On behalf of Agora Energiewende and the China National Renewable Energy Centre (CNREC), Energy Brainpool investigated the Chinese power supply. It became clear that the power system is in a significant transition. The increasing regenerative supply is followed by stagnating CO2 emissions since 2013.
Economic growth and energy consumption are beginning to develop less in parallel which is not at least due to efficiency measures of the energy-intensive industry. While GDP has risen by 90 per cent since 2010, primary energy consumption has increased by just 20 per cent and thus energy intensity has declined (cf. Figure 1).
The electricity consumption in China has increased by 1,720 TWh since 2010. The increase was strongest in the trade and service sector (tertiary sector), the sector’s consumption grew by 78 per cent. This is a clear indicator that the service sector is developing to an important pillar of China’s economy. From 2015 to 2016, the electricity consumption grew by only 5 per cent in China.
At the same time, the role of renewable energies became more important. Since 2010, the share of renewable energies in the electricity mix has risen by 7 per cent, while the proportion of coal has declined by 11 per cent. China’s total electricity production rose by 5 per cent or 300 TWh, to 5,990 TWh. The European Union produced 3,211 TWh of electricity). (cf. Figure 2)
With 65 per cent, coal accounted for the largest share of Chinese electricity while renewables made up 25 per cent. Power generation from coal grew by only 1.3 per cent in comparison to the previous year, whereas wind and solar energy skyrocketed with a growth of 30 and 72 percent, respectively. Nuclear energy (+24 percent) and natural gas (+13 percent) rose more moderately. Hydro power accounted for the majority of the renewable electricity generation (80 percent). Wind and solar are supported via a feed-in tariff and are becoming increasingly established. Wind accounted for 4 per cent and solar for 1 per cent of total electricity generation, as can be inferred from Figure 3.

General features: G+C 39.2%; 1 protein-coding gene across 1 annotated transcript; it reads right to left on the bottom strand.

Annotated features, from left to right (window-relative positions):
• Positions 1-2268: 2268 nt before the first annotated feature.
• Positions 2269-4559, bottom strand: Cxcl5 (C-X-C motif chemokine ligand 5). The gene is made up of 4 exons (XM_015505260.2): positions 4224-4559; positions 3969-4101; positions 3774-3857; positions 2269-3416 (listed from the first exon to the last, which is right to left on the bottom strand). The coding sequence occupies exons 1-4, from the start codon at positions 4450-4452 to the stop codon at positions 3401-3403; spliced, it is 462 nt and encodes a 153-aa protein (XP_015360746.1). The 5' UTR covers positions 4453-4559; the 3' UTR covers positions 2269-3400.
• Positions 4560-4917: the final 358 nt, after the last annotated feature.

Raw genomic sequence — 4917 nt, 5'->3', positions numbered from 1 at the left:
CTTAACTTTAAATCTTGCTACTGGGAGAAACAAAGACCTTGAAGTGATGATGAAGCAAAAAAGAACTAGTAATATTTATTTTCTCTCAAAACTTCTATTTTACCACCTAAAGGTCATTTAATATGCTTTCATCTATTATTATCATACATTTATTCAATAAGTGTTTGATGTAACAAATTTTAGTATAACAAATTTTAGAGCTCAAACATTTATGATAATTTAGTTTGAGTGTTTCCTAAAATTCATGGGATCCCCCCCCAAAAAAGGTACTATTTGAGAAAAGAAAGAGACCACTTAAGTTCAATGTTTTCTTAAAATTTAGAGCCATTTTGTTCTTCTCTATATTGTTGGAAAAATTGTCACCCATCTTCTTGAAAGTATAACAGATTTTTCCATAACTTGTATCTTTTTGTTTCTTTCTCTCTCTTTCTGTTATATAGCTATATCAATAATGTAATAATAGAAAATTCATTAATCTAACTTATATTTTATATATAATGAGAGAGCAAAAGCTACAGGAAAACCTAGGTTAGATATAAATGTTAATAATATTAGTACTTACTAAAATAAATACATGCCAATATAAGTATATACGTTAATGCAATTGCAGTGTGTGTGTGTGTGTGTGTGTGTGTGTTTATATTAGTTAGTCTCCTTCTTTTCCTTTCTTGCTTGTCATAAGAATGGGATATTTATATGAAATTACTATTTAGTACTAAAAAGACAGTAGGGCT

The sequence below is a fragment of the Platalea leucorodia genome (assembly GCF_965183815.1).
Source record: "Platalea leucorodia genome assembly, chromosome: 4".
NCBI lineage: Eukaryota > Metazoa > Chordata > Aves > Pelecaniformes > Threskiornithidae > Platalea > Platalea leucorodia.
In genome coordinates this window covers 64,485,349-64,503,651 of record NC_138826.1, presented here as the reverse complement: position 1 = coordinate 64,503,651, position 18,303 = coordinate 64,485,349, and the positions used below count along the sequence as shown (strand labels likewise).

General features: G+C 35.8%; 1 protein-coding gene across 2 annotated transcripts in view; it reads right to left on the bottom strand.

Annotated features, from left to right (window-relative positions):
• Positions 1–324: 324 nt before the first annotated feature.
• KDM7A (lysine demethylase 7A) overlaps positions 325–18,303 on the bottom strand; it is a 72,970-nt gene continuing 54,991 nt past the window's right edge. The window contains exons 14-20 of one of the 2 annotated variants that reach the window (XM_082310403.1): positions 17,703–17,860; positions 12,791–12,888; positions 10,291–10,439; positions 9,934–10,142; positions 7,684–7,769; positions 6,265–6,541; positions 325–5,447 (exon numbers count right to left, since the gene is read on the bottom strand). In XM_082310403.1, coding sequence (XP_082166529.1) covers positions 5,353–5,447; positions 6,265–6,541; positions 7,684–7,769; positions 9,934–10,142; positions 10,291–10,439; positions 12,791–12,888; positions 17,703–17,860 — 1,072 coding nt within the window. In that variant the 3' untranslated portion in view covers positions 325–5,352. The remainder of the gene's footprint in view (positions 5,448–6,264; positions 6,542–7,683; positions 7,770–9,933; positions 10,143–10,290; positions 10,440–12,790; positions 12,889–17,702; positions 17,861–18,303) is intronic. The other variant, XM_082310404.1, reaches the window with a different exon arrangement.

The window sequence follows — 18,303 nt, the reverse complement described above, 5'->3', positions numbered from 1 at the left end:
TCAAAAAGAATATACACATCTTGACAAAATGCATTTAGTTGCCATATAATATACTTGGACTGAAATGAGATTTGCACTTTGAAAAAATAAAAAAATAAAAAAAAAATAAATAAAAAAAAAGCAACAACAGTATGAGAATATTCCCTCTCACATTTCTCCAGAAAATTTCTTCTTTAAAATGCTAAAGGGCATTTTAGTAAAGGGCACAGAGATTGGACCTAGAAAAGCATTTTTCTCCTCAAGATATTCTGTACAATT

In 2016, 34 GW PV were installed in China setting a new worldwide record. The remarkable construction of new installations, also in the wind sector is not just an advantage. Most of the installations are located in the north-west of China and the consumption centers are in the East. Bottlenecks in the transmission grid occur more frequently. At the same time, the coal-fired power plants were guaranteed full load hours of operation. Both together lead to increasing curtailment rates, in 2016 an average of 17 per cent. For this reason, the expansion of renewable energies in some provinces, such as Gansu and Xinjiang is being slowed down.
In order to integrate the planned capacities shown in Figure 4 into the system, China is also focusing on a strong expansion of its electricity grid.
The entire report in English can be downloaded here: